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Three students from Penn State York will represent their campus this weekend at THON — an annual 46-hour dance marathon fundraiser to support pediatric cancer research.

Kelsey Haines, 20, is used to doing 12-hour mini-thons, but this weekend will be her first time dancing for the full 46 hours.

"I just have to keep telling myself, 'you can do this,'" she said. 

Though she doesn't have any particular dancing strategy, she said organizers will teach a line dance that everyone does once an hour, and there's plenty to do besides dancing.

Dancers can visit and play with children battling cancer; make toys for kids in the hospital, play games; do puzzles, coloring and crafts and even see a surprise popular musical artist — as long as they stay on their feet.

"I've just wanted to do this for a long time, so I'm ready," she said.

Haines will join Justin Neal, 19, and Yaribeth Ocasio, 19, along with more than 750 other dancers who committed to staying on their feet all weekend.

THON: The Penn State IFC/Panhellenic Dance Marathon, also known as THON, is the largest student-run philanthropy in the world, according to the fundraiser's website.

Students raise money all year for the three-day event, held this year Feb. 15-17 at the Bryce Jordan Center, the university's stadium in College Township, Centre County.

This year’s theme is “Shape the Moment” — the idea of being in the moment, making it great for the kids and shaping their futures, Haines said.

More: Locals help THON raise $10 million for pediatric cancer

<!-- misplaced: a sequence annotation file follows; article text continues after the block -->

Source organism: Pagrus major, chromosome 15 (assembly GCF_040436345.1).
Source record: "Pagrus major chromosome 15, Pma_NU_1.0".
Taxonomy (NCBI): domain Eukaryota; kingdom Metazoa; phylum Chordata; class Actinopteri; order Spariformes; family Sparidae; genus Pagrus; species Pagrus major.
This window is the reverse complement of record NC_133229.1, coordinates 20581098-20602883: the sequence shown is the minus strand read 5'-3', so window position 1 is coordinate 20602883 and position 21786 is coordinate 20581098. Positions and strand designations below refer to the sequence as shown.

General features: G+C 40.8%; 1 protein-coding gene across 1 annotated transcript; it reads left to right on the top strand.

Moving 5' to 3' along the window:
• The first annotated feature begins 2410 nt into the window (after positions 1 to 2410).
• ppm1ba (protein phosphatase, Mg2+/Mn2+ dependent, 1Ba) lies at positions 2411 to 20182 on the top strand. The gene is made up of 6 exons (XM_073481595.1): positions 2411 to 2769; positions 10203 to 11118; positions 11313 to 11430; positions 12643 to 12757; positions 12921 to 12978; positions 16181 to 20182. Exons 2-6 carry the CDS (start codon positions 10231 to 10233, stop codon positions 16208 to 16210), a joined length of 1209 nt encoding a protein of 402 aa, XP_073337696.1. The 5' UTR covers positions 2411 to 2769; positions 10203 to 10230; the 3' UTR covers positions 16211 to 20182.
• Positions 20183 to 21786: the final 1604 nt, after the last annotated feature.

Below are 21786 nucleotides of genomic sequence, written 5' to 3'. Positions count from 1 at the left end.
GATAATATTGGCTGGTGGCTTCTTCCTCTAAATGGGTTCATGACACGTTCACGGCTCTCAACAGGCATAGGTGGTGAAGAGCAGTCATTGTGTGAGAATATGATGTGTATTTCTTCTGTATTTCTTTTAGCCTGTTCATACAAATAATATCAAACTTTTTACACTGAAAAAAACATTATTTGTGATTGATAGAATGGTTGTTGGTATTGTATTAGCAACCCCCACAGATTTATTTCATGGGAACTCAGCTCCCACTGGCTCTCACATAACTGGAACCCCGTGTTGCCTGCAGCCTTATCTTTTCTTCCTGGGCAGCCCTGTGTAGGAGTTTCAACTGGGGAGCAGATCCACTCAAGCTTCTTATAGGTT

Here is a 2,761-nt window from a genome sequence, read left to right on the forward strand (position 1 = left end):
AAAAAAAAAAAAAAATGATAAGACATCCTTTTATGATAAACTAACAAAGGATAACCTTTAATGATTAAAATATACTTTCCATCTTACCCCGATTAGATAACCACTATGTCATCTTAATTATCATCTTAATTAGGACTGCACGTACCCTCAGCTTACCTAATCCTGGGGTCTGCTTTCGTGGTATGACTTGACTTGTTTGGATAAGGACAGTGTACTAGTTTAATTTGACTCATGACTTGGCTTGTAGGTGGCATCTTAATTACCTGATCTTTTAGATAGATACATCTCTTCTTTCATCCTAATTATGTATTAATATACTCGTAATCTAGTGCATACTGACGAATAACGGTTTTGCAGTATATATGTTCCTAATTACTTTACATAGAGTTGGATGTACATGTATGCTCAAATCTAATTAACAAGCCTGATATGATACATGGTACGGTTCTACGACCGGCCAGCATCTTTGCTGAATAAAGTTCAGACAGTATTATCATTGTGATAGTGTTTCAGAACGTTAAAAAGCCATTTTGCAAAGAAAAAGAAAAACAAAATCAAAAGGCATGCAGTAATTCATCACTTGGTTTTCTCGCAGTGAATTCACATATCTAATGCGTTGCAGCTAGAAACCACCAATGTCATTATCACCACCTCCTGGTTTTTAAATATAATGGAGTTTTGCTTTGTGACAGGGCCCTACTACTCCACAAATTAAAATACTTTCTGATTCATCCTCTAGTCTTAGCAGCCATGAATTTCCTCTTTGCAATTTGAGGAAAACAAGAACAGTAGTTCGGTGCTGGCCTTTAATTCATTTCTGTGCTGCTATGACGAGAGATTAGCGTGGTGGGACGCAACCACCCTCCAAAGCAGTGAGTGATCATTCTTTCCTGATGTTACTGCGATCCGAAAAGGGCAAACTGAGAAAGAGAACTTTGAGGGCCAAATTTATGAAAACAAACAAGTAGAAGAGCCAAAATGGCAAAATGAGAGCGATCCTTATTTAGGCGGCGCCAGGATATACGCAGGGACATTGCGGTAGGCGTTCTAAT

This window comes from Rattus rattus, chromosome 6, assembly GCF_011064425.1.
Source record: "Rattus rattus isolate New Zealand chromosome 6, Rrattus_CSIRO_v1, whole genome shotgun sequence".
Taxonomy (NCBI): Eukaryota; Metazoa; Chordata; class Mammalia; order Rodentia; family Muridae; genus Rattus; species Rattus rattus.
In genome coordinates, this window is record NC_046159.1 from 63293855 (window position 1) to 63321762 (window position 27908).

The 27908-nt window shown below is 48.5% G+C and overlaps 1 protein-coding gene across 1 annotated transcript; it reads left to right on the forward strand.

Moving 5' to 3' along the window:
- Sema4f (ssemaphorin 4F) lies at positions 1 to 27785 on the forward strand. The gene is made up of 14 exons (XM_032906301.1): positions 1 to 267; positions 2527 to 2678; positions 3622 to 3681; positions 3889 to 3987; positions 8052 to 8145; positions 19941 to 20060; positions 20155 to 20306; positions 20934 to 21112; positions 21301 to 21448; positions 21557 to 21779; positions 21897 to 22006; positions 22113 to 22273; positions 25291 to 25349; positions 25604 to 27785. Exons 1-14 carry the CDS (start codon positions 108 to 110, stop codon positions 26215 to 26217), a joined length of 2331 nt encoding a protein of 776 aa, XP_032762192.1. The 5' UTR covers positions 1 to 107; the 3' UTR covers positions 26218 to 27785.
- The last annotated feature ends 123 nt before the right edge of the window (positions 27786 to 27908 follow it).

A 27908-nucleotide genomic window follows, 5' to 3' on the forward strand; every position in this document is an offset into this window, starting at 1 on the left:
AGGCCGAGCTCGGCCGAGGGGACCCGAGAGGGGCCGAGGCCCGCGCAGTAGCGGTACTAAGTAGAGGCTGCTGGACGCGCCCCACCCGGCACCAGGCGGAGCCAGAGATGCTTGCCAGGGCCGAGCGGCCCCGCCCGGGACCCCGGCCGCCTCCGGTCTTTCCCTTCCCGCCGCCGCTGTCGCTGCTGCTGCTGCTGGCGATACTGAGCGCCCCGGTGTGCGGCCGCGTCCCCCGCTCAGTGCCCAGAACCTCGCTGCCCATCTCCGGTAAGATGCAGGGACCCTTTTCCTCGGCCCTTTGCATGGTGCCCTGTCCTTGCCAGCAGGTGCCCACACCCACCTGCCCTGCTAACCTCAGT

More: Penn State York THON dancers include cancer survivor

Proceeds go to the Four Diamonds fund, which supports pediatric cancer research and pays medical expenses not covered by insurance for childhood cancer patients at Penn State Children’s Hospital.

The first THON was held in Penn State's HUB Ballroom in 1973 — a 30-hour effort with 78 dancers — and the event has now raised more than $157 million to date.

Penn State York's representatives were chosen based on their yearly spirit points, which they earn through fundraising events and other THON activities, spokeswoman Barbara Dennis wrote in a news release.

The campus also sponsors Autumn Foller, 15, now in remission from a 2012 leukemia diagnosis, Dennis added. 

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Touched by cancer: Each of this year's Penn State York student dancers has a personal reason for participating in the marathon, as all of their families experienced a loss from cancer. Neal lost his mother to cervical cancer when he was 10 years old, and Ocasio lost an uncle to prostate cancer.

Neal had a family member who'd previously danced for THON, so he made it his goal to earn a spot, leading the blood drive with the American Red Cross, among many other events, during the year.

Haines, a former student at Dover Area High School, joined the community in rallying around Dover student Maddie Hill, who fought cancer three times before losing her battle in 2016 as a Penn State York student.

Haines helped lead the campus THON committee this year, along with senior Thalia Splawn — who also beat childhood cancer, Haines said.

Penn State York organized fundraisers such as dine-outs, a poker tournament hosted by cancer survivor Jimmy Clark, an American Red Cross blood drive and chocolate and popcorn sales.

Ocasio is participating in the committee for her second year, this time serving as treasurer. 

All three dancers will have family members in attendance this weekend for support, and Ocasio's parents — who are currently deployed in Cambodia and Germany — will be supporting her through phone calls and letters.

The marathon begins at 6 p.m. Friday, Feb. 15, and ends at 4 p.m. Sunday, Feb. 17.

To support Penn State York's dancers, donate at thon.donordrive.com. Donations will be credited to the campus and added to the University Park total.

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